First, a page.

Damien Hirst: A Private View
I originally called this post Damien Hirst: bedizening death, but I kept spelling it wrong, and no-one knew what it meant. Hirst once described his work as ‘decorating death’ and in the first title I was kind of agreeing with him and taking the piss out of his own titular mouthfuls for his art, but sometimes it’s just better if a blog post does just what it says on the tin… so, here goes.
Last night I was invited to a private view of the new Hirst exhibition at Tate Modern, an opportunity for which I was suitably grateful (thank you Finky Wink). Not because I have ever been a particular fan of Hirst’s work, but rather because an evening in an art gallery is always an enjoyable night out.
The last major retrospective private view I was lucky enough to be invited to was over ten years ago: Patrick Heron’s at Tate Britain. I went as a friend of the family and afterwards there was a dinner, over the river at the Glasshouse, with the artist, who was an elderly man. That was the first thing I noticed about last night’s view, that there was no sense of intimacy with the artist himself. Of course you would not go expecting to see Hirst as such, let alone have dinner, but I do believe there is the opportunity at any exhibition to get a sense of the artist, even in their absence, because you are in the presence of some element of them, in the art.
When I went to see Patrick Heron’s work, I was not a great lover of abstraction. I could hardly see the point of stripes. Yet there was something in Heron’s stripes that has not left me, ever. Something that spoke of himself. And if I am truthful, I still preferred his Cornish boats, but there was something about his work, including in the stripes, that stayed with me. It was in the colour, the execution; a quiddity, or essence of the man in the work, if you like.
As we processed round last night, the spectacles were indeed visually arresting, starting with this, the diamond studded platinum cast of a 18th century skull, called ‘For the Love of God’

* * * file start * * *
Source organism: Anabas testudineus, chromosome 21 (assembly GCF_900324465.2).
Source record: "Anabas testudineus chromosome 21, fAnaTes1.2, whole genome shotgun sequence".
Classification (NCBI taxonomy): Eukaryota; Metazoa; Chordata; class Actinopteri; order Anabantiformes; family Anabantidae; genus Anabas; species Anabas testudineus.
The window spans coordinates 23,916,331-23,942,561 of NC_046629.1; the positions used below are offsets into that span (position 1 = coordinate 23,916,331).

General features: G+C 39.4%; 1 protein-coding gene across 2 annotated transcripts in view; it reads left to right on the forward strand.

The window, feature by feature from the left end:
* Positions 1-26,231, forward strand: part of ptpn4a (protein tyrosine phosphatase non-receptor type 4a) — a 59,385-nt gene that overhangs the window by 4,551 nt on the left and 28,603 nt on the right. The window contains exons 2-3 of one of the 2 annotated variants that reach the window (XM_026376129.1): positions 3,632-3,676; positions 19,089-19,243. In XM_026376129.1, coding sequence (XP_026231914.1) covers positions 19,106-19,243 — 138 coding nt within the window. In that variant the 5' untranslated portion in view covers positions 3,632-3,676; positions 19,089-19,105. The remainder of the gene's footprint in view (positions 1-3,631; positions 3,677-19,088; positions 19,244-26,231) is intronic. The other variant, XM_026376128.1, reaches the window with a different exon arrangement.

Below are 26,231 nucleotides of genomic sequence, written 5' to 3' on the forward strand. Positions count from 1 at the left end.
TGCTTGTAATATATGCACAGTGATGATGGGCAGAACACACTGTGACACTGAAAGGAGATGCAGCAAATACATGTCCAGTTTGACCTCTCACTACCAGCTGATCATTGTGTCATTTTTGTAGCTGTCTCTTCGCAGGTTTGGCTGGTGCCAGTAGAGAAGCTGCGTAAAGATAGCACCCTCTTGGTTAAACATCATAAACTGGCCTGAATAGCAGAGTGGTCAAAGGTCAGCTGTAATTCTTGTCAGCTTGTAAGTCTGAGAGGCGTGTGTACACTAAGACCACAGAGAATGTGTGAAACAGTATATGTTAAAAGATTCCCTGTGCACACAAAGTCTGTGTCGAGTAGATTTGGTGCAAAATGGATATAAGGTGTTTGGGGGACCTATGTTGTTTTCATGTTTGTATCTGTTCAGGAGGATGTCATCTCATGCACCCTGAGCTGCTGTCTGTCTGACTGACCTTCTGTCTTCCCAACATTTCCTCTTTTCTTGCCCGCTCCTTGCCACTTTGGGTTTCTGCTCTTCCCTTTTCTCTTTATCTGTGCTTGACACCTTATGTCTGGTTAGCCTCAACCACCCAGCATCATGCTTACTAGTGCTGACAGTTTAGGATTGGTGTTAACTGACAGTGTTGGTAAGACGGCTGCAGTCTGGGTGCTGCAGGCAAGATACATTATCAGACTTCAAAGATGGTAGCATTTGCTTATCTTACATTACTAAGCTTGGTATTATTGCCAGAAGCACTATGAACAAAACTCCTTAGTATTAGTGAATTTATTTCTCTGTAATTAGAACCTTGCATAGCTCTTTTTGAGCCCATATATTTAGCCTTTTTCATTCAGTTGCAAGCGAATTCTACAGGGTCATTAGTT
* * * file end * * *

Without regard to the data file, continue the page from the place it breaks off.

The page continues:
The most expensive piece of artwork ever made, you were forbidden to photograph inside the darkened vault it is displayed in, so I just snapped this on the screen outside. The camera on the mobile phone added its own atmospheric laser-like beams of light. Nothing prepares the human eye for the impact of over 8000 diamonds, so the skull is worth seeing for its glitteriness alone, but is it art? It looks more like unwearable jewellery, or reliquary, but instead of us worshipping the bones of saints we admire the impossible sparkles, the cleaned-up, transplanted 18th century gnashers, and the sheer chutzpah of the artist who got a jeweller to make the piece to his specification.
And that was where I started to question what I was seeing; immediately after I had seen the skull. I did go with an open mind, I promise, having seen Hirst on the Channel 4 programme the night before (here’s the link to their own Private View), having found him engaging and interesting. However, when Hirst’s art starts to speak for itself the message does not translate into meaning for me. I suspect this is why he uses a lot of tricksy titles, the concepts need words to convey their meaning more clearly. As I walked round the exhibition, I got the sense that here was a man with a few key concepts, that he repeats and repeats, just bigger and blingier as his resources allowed. Boiling it down to its bare bones, as he seems fond of doing, it is: circles, a schoolboy’s anatomical fascination with death, lining thing up into rows and stacks, and finally doing it all again but bigger and with more bling. If you can be bothered to look about the web, you will find most of what he has done, has been done before, just not on the same scale. And there’s another problem: the doing of it. If you have people to do the work for you, the factory approach to art, where are you in the process? How do you speak to the viewer. A clever concept does not move the heart and soul.